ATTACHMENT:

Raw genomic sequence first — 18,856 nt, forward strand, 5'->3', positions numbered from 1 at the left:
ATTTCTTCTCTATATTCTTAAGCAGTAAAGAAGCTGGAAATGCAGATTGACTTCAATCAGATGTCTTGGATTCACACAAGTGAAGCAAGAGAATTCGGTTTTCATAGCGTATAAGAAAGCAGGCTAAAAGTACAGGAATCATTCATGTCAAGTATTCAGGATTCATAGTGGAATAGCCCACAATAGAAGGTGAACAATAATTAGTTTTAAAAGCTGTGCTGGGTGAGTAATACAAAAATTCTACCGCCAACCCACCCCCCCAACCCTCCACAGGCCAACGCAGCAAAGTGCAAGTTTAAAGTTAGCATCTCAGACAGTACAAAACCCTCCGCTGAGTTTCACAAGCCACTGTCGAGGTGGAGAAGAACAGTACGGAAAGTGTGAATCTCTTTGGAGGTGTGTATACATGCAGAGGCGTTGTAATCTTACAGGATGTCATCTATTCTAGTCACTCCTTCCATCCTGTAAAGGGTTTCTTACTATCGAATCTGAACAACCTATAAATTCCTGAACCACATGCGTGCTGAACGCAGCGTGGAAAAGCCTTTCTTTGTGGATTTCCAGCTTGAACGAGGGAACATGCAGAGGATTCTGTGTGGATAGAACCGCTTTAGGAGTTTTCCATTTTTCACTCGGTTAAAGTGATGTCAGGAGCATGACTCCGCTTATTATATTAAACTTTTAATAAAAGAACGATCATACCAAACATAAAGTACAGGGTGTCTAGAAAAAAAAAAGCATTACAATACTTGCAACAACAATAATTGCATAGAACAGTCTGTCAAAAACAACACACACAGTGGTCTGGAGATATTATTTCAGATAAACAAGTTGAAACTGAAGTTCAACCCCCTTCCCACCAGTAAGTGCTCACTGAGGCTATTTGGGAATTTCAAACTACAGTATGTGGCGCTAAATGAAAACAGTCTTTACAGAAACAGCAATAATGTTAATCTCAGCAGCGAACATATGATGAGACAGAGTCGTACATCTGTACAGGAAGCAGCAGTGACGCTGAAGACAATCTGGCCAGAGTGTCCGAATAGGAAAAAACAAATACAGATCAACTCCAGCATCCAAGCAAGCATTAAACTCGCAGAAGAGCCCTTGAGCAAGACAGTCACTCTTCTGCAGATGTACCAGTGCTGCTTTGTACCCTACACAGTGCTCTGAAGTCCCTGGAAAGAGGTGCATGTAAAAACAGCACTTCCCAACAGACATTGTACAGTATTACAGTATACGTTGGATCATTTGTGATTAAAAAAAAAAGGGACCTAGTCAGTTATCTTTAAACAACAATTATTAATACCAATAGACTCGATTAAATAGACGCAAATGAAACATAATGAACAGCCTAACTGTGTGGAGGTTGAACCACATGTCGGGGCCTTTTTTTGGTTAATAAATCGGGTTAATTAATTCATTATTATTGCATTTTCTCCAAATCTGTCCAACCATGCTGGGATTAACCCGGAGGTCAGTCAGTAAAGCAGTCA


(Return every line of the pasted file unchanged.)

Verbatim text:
Raw genomic sequence first — 18,856 nt, forward strand, 5'->3', positions numbered from 1 at the left:
ATTTCTTCTCTATATTCTTAAGCAGTAAAGAAGCTGGAAATGCAGATTGACTTCAATCAGATGTCTTGGATTCACACAAGTGAAGCAAGAGAATTCGGTTTTCATAGCGTATAAGAAAGCAGGCTAAAAGTACAGGAATCATTCATGTCAAGTATTCAGGATTCATAGTGGAATAGCCCACAATAGAAGGTGAACAATAATTAGTTTTAAAAGCTGTGCTGGGTGAGTAATACAAAAATTCTACCGCCAACCCACCCCCCCAACCCTCCACAGGCCAACGCAGCAAAGTGCAAGTTTAAAGTTAGCATCTCAGACAGTACAAAACCCTCCGCTGAGTTTCACAAGCCACTGTCGAGGTGGAGAAGAACAGTACGGAAAGTGTGAATCTCTTTGGAGGTGTGTATACATGCAGAGGCGTTGTAATCTTACAGGATGTCATCTATTCTAGTCACTCCTTCCATCCTGTAAAGGGTTTCTTACTATCGAATCTGAACAACCTATAAATTCCTGAACCACATGCGTGCTGAACGCAGCGTGGAAAAGCCTTTCTTTGTGGATTTCCAGCTTGAACGAGGGAACATGCAGAGGATTCTGTGTGGATAGAACCGCTTTAGGAGTTTTCCATTTTTCACTCGGTTAAAGTGATGTCAGGAGCATGACTCCGCTTATTATATTAAACTTTTAATAAAAGAACGATCATACCAAACATAAAGTACAGGGTGTCTAGAAAAAAAAAAGCATTACAATACTTGCAACAACAATAATTGCATAGAACAGTCTGTCAAAAACAACACACACAGTGGTCTGGAGATATTATTTCAGATAAACAAGTTGAAACTGAAGTTCAACCCCCTTCCCACCAGTAAGTGCTCACTGAGGCTATTTGGGAATTTCAAACTACAGTATGTGGCGCTAAATGAAAACAGTCTTTACAGAAACAGCAATAATGTTAATCTCAGCAGCGAACATATGATGAGACAGAGTCGTACATCTGTACAGGAAGCAGCAGTGACGCTGAAGACAATCTGGCCAGAGTGTCCGAATAGGAAAAAACAAATACAGATCAACTCCAGCATCCAAGCAAGCATTAAACTCGCAGAAGAGCCCTTGAGCAAGACAGTCACTCTTCTGCAGATGTACCAGTGCTGCTTTGTACCCTACACAGTGCTCTGAAGTCCCTGGAAAGAGGTGCATGTAAAAACAGCACTTCCCAACAGACATTGTACAGTATTACAGTATACGTTGGATCATTTGTGATTAAAAAAAAAAGGGACCTAGTCAGTTATCTTTAAACAACAATTATTAATACCAATAGACTCGATTAAATAGACGCAAATGAAACATAATGAACAGCCTAACTGTGTGGAGGTTGAACCACATGTCGGGGCCTTTTTTTGGTTAATAAATCGGGTTAATTAATTCATTATTATTGCATTTTCTCCAAATCTGTCCAACCATGCTGGGATTAACCCGGAGGTCAGTCAGTAAAGCAGTCA